Good Nutrition and Physical Activity - Family Style
By Jodie Shield, M.Ed, RD, LD
More and more, parents are concerned about childhood obesity. Over the last decade, the number of overweight American children has more than doubled. According to the Centers for Disease Control and Prevention (CDC), 60 percent of overweight children between the ages of five and ten have at least one risk factor for heart disease.
As a registered dietician and mother of three, I've developed some easy tips to help make exercise and good eating habits a part of your family's lifestyle.
Make the best use of the four food groups - bread, vegetables/fruits, meat and dairy. Ideally, children should eat the minimum recommended number of servings in each category: 6-11 servings of bread, 2-4 servings of fruits/vegetables, and 2-3 servings from the meat group. The exception to this is the dairy group. Children's growing bones need a great deal of calcium, so parents should aim for three or more servings daily. Live and active culture yogurt is an excellent food to meet this requirement. It's rich in calcium, a good source of protein, and it's convenient and versatile.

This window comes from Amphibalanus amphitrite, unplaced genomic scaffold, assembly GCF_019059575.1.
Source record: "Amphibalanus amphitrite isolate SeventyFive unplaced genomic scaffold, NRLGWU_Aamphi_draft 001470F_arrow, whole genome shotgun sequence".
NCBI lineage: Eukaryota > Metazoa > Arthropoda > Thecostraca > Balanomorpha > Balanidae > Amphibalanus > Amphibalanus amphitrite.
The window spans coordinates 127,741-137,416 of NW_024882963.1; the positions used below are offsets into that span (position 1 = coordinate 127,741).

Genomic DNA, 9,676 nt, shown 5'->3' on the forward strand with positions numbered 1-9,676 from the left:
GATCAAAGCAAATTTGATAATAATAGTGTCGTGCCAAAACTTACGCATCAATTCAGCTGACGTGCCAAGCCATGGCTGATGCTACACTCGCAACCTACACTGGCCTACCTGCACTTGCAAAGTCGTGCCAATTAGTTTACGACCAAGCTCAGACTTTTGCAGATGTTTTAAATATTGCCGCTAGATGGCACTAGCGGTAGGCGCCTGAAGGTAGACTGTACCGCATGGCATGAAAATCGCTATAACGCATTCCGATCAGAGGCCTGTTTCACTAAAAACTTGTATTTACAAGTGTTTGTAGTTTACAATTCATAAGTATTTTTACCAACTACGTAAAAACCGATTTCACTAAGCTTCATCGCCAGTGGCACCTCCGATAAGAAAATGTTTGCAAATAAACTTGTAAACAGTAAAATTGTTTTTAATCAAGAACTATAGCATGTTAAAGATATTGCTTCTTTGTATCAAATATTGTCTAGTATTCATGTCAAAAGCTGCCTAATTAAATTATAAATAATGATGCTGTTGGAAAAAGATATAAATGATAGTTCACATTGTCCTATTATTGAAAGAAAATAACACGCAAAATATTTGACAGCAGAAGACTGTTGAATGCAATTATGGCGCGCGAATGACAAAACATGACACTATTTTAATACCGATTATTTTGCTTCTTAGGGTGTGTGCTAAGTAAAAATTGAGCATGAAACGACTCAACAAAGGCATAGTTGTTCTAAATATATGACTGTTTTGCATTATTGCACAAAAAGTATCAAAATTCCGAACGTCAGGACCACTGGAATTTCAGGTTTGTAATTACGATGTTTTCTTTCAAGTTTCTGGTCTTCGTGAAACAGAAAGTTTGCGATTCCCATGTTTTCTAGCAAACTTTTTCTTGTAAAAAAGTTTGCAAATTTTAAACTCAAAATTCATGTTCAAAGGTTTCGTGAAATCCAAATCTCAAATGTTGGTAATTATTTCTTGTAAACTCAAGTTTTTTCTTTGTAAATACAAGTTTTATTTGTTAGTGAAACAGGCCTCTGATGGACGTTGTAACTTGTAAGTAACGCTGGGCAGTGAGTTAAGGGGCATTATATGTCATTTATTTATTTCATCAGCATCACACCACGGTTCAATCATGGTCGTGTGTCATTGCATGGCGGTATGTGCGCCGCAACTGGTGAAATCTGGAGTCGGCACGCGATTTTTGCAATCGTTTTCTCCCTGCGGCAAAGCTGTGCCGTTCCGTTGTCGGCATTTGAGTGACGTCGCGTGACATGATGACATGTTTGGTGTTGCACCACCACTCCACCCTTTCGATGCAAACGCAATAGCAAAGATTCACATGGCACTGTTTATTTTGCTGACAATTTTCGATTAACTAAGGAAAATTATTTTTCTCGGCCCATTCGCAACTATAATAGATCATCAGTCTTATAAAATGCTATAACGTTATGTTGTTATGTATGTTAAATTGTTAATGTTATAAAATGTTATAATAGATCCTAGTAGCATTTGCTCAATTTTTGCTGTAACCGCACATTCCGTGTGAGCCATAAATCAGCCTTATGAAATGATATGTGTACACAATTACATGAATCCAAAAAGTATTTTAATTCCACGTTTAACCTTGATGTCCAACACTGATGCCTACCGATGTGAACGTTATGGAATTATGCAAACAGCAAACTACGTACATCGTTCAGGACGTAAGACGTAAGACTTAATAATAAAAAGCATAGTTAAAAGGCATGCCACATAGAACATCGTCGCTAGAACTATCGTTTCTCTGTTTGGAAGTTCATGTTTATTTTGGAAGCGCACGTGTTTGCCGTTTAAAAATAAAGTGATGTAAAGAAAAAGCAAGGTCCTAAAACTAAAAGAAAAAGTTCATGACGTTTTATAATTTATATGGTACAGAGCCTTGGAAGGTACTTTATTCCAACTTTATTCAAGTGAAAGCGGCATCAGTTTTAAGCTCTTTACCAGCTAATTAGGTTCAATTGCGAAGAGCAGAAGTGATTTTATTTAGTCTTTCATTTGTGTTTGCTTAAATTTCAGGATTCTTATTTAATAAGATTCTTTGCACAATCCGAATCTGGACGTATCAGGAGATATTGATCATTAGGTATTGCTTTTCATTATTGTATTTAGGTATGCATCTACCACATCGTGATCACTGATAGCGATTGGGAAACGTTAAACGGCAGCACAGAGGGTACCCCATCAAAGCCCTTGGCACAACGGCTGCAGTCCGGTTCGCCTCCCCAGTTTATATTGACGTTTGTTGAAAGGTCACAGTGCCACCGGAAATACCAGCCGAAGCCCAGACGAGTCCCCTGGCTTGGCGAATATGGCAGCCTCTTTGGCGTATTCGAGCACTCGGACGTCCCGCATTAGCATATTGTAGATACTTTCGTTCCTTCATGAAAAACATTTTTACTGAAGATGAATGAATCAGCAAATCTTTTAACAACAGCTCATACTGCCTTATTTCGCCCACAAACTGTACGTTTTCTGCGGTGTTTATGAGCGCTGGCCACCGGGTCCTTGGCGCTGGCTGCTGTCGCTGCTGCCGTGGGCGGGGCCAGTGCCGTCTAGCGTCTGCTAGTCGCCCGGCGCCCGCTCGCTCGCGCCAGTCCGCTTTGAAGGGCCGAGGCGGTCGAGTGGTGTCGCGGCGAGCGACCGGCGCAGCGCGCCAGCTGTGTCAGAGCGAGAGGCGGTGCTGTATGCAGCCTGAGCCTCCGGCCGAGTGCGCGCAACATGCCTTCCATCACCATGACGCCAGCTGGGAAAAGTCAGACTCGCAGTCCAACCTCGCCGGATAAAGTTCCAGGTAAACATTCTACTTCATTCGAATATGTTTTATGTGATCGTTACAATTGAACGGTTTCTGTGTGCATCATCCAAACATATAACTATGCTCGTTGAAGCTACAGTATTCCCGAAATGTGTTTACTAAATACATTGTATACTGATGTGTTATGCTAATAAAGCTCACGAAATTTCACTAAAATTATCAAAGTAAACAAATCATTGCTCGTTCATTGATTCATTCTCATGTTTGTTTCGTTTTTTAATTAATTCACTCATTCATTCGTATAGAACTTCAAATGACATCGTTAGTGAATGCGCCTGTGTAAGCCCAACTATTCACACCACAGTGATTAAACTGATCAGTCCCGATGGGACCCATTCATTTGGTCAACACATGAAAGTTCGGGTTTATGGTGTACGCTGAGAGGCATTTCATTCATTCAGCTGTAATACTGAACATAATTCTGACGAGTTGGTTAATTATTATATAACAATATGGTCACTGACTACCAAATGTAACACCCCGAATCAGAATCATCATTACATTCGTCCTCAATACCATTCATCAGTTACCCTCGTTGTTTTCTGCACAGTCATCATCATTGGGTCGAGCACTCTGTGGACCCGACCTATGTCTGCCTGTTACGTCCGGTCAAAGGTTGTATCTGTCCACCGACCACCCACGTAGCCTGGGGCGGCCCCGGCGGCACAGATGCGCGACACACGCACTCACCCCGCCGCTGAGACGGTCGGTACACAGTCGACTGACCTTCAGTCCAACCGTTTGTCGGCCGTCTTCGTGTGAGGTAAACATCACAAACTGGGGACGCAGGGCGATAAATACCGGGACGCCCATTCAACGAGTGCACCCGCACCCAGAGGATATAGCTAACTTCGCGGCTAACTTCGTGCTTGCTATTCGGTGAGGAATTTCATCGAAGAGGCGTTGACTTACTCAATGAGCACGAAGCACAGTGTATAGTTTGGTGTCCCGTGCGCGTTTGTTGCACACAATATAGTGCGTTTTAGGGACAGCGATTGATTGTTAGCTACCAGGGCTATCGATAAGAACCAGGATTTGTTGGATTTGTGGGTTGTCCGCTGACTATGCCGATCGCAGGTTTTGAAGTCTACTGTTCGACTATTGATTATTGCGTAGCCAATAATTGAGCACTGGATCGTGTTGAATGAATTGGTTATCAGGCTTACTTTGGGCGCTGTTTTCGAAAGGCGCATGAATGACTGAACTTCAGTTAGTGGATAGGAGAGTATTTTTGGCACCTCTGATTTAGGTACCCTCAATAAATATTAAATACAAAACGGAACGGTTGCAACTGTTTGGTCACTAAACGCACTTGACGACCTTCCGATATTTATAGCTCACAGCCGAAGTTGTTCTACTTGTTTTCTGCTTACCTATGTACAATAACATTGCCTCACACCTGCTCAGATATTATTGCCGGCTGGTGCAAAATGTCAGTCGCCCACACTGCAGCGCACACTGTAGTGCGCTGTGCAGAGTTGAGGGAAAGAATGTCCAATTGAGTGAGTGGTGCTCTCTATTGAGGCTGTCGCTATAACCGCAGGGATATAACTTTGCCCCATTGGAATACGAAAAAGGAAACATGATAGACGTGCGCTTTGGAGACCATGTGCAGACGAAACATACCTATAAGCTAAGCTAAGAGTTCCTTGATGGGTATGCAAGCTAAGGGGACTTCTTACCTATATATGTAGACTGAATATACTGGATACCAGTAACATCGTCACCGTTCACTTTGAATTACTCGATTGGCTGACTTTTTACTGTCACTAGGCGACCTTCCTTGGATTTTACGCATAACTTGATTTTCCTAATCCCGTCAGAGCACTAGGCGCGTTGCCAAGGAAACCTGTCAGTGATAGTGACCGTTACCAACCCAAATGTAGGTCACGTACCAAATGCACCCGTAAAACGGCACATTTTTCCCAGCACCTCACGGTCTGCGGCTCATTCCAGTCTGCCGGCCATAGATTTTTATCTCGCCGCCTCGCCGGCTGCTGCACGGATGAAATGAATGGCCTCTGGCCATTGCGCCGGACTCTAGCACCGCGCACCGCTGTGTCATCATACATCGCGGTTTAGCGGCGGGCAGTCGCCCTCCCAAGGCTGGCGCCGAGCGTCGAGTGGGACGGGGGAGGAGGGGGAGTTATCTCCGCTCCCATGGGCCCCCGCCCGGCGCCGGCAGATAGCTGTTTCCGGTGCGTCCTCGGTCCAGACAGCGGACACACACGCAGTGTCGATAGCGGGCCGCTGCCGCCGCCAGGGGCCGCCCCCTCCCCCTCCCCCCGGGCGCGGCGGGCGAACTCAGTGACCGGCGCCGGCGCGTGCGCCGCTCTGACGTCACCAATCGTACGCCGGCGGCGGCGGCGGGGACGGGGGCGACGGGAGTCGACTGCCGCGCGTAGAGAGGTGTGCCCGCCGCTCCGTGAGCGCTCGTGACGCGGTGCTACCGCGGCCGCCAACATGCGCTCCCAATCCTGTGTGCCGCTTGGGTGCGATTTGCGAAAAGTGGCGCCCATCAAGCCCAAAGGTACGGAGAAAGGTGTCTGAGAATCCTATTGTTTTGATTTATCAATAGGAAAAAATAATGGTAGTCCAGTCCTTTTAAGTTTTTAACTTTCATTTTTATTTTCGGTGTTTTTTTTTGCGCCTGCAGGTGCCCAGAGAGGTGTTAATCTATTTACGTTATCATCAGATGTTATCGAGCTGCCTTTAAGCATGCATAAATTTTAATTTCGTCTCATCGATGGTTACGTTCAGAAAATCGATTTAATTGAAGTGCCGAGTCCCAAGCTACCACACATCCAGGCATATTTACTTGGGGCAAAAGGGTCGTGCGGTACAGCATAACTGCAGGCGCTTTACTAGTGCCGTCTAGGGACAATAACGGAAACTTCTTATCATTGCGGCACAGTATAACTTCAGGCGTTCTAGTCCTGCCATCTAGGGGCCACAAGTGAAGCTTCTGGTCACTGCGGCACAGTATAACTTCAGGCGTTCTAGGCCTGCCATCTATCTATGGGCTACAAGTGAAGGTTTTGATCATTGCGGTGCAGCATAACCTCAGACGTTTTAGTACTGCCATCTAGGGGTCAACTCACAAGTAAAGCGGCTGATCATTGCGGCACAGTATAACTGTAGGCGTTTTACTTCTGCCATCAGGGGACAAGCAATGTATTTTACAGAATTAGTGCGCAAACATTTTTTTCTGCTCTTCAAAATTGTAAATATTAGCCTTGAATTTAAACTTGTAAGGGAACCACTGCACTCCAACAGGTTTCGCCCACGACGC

Daily physical activity is also critical. Try these tips to get your kids moving:
- Be a role model: your child will exercise if you exercise;
- Turn off the TV and the computer, and turn kids on to the great outdoors;
- Bored with your backyard? Discover a new park or playground.
Remember - eating right and being physically active together as a family helps children develop healthy habits for a lifetime.